Compare And Contrast The Ways In Which Sheriff And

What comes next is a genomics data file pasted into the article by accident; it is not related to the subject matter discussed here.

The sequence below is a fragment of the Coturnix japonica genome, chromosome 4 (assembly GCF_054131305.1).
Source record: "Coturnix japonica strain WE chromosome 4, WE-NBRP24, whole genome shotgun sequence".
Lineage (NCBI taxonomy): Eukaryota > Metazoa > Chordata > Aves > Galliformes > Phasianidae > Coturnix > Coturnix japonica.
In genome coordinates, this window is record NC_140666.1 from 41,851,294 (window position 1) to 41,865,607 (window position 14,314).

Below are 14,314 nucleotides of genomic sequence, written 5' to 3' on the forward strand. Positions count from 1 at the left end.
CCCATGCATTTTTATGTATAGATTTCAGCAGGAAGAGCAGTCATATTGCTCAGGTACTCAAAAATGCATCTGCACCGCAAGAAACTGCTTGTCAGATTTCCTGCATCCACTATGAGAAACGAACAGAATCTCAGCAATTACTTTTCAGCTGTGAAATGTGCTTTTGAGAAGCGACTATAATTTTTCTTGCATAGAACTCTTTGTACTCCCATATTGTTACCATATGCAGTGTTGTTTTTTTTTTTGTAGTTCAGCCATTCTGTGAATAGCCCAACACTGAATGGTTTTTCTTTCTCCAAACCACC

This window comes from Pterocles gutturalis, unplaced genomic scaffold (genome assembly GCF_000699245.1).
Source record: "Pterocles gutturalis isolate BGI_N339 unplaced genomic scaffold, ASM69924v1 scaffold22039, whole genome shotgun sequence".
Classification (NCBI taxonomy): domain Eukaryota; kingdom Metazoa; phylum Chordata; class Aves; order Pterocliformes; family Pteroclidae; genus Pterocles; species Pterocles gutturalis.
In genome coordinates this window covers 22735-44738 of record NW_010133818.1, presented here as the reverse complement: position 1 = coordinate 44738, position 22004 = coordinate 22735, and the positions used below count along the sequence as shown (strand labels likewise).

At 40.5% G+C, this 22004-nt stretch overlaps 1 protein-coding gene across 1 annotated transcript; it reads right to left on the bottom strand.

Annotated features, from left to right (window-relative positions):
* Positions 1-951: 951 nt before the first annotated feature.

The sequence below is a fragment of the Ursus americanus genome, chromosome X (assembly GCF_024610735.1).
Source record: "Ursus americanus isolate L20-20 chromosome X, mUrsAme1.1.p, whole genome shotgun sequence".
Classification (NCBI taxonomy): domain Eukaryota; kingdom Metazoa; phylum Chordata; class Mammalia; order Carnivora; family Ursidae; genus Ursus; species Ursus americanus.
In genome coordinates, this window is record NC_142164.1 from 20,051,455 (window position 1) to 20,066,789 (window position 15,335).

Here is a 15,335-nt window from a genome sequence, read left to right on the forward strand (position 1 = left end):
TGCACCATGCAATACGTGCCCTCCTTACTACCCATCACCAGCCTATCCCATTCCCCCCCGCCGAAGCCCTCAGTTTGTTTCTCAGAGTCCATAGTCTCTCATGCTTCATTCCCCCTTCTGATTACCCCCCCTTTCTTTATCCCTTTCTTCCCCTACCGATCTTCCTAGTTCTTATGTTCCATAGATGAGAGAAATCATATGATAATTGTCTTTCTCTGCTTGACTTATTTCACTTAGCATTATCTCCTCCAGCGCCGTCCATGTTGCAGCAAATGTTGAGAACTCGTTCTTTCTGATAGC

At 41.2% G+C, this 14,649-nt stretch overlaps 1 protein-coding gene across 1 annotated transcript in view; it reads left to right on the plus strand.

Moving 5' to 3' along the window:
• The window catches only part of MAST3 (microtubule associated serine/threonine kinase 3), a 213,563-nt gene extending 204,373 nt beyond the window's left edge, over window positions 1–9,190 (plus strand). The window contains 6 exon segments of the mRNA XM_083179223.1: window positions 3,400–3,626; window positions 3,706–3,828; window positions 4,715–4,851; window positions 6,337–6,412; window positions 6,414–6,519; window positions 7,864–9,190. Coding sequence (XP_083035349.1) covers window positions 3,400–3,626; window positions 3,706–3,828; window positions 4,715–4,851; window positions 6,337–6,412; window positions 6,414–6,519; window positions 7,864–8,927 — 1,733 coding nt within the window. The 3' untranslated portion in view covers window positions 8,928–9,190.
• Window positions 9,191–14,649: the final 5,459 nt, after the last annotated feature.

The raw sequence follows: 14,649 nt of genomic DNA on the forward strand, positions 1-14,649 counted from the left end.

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The word hero is defined as ‘a man distinguished by exceptional courage and nobility and strength’. Many men and women both young and old throughout World War One could have been and were considered heroes. R.C Sheriff and Pat Barker, both literary genius’ of their time, used their written word to portray this, they followed the cult of the time and wrote plays and prose to glorify soldiers and proclaim them heroes but with underlying storylines of how the war changed them, and exposed their audiences to the truth of war and it’s ‘hero’. Stanhope, being the key protagonist in ‘Journey’s End’ is a corrupted or flawed hero who we assume wants nothing more than to be a conventional war hero. A young captain, he came out straight from his public school to experience three unbroken years of active service, one of which as a Commander. Raleigh was three years below Stanhope at school; he looks up to Stanhope as a hero — and Stanhope, has what we are told is ‘an understanding’ with Raleigh’s ‘pretty sister’. We also discover rather early on in the play that Stanhope has a number of things holding him back from fulfilling his goal to becoming a hero- his negative relationship with alcohol, his recklessness and his nerves. This is highlighted in something Hardy says about Stanhope ‘some silly little argument- and all of a sudden he jumped up and knocked all the glasses off the table! Lost control of himself and then he- sort of- came to- and cried.’ The hyphens show how Hardy is trailing off almost as if he himself does not believe what he is saying about their ‘courageous’ First In Command. Both of these protagonists could be considered heroes as they are looked up to by others. In ‘Journey’s End’, Stanhope is seen as a practically perfect person by Raleigh, who is unable to see how he has changed from the rugby playing school prefect he once knew, ‘…He’d just got his
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